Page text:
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Launch of revalidation delayed by regulator until spring 2016


The new system for checking nurse’s competencies every three years is to be launched several months later than planned in order to provide more preparation time for the first wave of nurses going through the process.

Revalidation was originally due to come into effect from 31 December 2015, but the Nursing and Midwifery Council has confirmed that the first people to use the system will now be nurses due to renew their registration in April 2016.

The change in date has not been widely announced by the regulator. Instead, Nursing Times discovered it on the NMC’s website contained within a section providing information for registrants on the new system.

It states: “We are proposing that the first nurses and midwives to revalidate will be those with a renewal date in April 2016.”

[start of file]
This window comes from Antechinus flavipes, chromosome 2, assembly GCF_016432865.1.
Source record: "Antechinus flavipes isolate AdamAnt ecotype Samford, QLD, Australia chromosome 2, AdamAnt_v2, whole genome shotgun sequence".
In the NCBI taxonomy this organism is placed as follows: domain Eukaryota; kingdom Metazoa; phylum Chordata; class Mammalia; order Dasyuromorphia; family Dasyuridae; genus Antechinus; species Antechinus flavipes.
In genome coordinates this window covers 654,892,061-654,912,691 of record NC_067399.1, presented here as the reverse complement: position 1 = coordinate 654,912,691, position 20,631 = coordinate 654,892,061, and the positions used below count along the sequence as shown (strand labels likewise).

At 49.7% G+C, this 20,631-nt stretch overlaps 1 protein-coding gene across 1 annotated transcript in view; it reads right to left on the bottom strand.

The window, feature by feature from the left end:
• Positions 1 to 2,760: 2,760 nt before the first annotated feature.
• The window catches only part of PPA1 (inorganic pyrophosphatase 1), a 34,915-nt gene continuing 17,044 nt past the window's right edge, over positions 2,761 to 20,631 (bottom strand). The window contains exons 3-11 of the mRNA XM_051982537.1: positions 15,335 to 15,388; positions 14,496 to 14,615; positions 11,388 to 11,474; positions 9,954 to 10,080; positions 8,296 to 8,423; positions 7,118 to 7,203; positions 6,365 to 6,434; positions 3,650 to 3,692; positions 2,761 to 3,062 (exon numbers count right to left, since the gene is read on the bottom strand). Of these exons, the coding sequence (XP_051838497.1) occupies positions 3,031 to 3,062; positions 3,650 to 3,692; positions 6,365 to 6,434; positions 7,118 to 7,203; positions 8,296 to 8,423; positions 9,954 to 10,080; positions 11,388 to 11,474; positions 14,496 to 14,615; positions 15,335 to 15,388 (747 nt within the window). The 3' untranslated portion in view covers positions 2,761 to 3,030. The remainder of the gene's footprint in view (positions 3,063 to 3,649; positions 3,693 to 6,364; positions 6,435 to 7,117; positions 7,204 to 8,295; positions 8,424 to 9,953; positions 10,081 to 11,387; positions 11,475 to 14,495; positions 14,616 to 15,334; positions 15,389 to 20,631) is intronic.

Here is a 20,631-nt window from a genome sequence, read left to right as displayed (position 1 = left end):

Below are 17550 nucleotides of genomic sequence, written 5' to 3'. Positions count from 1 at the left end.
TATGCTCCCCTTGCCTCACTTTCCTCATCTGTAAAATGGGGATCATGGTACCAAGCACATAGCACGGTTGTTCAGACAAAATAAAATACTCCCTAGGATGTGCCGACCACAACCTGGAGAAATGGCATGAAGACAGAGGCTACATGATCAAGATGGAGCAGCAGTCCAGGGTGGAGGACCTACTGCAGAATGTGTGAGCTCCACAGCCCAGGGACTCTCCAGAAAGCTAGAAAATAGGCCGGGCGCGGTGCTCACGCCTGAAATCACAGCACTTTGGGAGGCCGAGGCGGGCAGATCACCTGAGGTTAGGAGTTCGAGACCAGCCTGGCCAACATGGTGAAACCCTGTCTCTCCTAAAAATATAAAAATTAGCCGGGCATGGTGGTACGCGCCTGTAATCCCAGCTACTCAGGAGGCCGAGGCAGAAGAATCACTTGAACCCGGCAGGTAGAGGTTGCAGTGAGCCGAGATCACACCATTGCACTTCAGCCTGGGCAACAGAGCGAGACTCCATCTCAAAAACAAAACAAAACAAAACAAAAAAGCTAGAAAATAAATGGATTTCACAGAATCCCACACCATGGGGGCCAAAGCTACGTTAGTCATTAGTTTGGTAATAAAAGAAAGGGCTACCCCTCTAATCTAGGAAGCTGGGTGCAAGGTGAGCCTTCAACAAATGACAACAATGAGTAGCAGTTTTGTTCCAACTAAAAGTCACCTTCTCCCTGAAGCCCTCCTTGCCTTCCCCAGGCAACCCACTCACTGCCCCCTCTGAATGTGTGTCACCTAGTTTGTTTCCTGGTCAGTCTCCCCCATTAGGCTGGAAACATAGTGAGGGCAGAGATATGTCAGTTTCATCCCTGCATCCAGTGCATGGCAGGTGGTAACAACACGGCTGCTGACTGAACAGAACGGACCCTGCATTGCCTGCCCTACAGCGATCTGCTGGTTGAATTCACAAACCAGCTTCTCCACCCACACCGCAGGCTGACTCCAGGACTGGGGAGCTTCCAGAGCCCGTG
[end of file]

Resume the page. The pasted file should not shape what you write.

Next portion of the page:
“It’s important that the first people to revalidate have enough time to prepare”


Explaining the change in timetable, an NMC spokesman said: “Because it’s important that the first people to revalidate have enough time to prepare, the first people revalidating will do so in April.

“The most important milestone for nurses and midwives will be when the NMC council decides our final standards and guidance in October,” she told Nursing Times.

The Royal College of Nursing’s head of policy Howard Catton said it was “helpful” for nurses to have the revalidation launch delayed as this meant they would now have six months to prepare following the release of the final guidance.

He warned the timetable for introducing revalidation could be pushed pack even further, due to issues that could arise from the pilots and different parts of the UK being ready to introduce the system at different times.

Mr Catton said that following the election next month he expected the incoming health secretary would also want to review the revalidation process to ensure it was “proportionate, affordable and doesn’t have any unintended consequences,” which may also result in the launch date being further delayed.

“The priority must be to get the model right. If that means the timetable has to change again, then the timetable should change. The timetable should be the servant of the model rather than the other way round,” he said.

The NMC released its draft guidance and standards for revalidation in January, which are currently being used by a series of organisations that are piloting the new system.